Photos 7-9 show the finished filter board sandwiched between the controller and arduino uno.

  • If you want the end result instead of making your own, I have a limited number available already made: here.

Then you are left with 4 wires.

1 is ground, its green in my photos. The other 3 are you XY&Z limits.

These are connected to one side of your normally open limit switch. The other terminal of the limit switch is connected to ground. So when the limit switch is depressed, it will short the circuit to ground and the controller will know its at the ...limit.

Please note, grbl v.09 has moved one of the limit switch pins!! https://github.com/grbl/grbl/wiki/Connecting-Grbl

Also note: I have been pulled up on my resistance to adding resistors: http://www.shapeoko.com/forum/viewtopic.php?f=4&t=...

Step 3: Testing Your Switches

Some tips to help test without breaking anything!

Setup Grbl Params:

$20=0 (soft limits, bool)

$21=1 (hard limits, bool)

$22=1 (homing cycle, bool)

$130=XXX (x max travel, mm) Make YYY something larger than the machines travel

$131=790.000 (y max travel, mm)Make XXX something larger than the machines travel

$132=110.000 (z max travel, mm)Make XXX something larger than the machines travel

You Can test the limit switches by setting $10=16 (status report mask:00010000)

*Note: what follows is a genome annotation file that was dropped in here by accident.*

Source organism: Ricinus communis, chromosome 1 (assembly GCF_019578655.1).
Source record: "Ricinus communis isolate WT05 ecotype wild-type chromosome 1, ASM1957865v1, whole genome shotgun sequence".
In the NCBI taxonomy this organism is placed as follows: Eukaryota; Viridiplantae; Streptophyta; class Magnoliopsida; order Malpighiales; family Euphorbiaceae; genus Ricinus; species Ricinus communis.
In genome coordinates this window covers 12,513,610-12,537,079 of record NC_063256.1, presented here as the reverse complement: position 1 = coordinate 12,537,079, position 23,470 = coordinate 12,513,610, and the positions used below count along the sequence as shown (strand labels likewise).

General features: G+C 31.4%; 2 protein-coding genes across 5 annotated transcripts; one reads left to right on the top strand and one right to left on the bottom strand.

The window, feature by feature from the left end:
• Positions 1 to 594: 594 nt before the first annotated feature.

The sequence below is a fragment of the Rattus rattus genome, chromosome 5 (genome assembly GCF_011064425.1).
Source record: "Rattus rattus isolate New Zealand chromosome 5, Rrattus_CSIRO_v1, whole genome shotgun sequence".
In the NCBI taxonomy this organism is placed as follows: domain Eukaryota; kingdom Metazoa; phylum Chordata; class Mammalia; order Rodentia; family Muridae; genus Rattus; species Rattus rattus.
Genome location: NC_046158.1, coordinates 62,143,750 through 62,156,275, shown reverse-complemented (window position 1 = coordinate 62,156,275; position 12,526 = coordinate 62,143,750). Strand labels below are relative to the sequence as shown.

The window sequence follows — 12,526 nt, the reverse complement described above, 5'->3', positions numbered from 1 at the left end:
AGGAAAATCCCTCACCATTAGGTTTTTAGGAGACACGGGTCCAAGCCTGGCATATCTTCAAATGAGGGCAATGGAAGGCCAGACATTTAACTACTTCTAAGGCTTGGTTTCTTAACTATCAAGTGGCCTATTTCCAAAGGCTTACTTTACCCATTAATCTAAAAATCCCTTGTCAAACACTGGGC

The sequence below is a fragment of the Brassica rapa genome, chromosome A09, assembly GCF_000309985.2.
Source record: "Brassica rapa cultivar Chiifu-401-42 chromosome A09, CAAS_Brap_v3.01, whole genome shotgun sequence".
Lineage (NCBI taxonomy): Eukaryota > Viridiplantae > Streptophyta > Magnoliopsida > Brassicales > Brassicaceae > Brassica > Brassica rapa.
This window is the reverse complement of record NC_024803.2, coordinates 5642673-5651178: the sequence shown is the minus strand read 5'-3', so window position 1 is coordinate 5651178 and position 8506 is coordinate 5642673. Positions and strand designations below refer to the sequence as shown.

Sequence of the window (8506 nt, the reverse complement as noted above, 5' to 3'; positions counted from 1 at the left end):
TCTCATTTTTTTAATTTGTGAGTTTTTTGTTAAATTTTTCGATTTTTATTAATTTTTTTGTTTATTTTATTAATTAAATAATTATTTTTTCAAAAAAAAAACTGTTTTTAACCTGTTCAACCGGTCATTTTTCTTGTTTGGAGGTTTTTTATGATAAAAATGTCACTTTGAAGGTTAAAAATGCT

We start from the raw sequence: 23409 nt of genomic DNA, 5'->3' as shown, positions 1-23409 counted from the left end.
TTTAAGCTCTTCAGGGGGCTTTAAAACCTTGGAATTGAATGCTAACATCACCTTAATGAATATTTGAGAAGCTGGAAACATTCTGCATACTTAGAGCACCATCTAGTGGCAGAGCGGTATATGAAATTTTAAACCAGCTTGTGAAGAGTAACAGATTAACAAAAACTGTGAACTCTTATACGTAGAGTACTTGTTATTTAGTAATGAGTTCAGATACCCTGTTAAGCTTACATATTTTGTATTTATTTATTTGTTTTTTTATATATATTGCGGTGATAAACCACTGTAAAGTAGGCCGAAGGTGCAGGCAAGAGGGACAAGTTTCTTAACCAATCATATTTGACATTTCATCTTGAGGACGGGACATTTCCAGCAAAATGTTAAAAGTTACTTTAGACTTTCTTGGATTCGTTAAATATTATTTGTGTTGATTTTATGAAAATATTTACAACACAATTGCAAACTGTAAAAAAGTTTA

Then turning on Verbose logging (checkbox) on UGS.

You will see a stream of numbers like "[verbose]"

When you hit the Z switch (manually with your finger) it should change to "[verbose]"

When you hit the Y switch (manually with your finger) it should change to "[verbose]"

When you hit the X switch (manually with your finger) it should change to "[verbose]"

and off course if you have enough hands to push all switches it will show "[verbose]"

So of these 3 numbers, the first corresponds to Z, next Y and third X (seems a bit backwards so be careful) If you find that any of the switches are showing a different differently on the output then you need to swap some of the leads around so that it shows correctly.

Once you are done with this you can set the $10 back to 3 (you must do this or things dont work correctly) and at this point try a homing cycle - its the button labelled $H

Might be a good idea to first turn down the homing speeds:

$24=25.000 (homing feed, mm/min)

$25=250.000 (homing seek, mm/min)

Once you have validated the homing is all working in the right way you can turn them back up a bit.

Its nice to have them turned down while testing so you have time to hit the Estop if things are ging wrong, like for example the machine starts homing in the wrong direction!

You need it to home towards the limit switches. If its not going in the right direction you will need to mess with the $23=0 (homing dir invert mask:00000000) parameter. More info on that here: Homing Directions

<p>would like to have the following setup, an opto endswitch on each end of the axis, that means 2 each....</p><p>i have the grbl cnc shield v3.0 where is place for 2 endstops for each axis.</p><p>the setup works with one switch per axis but if i connect 2 its always bridged..</p><p>any recomendation how i can solve that?</p><p>the endstops i use are these.. i already found out that i had to change the pin layout for grbl</p>
<p>Can the homing limit switches share a ground?</p>
<p>yes, they all share a ground at the arduino side and so can also share a gnd at the switch end as well.</p>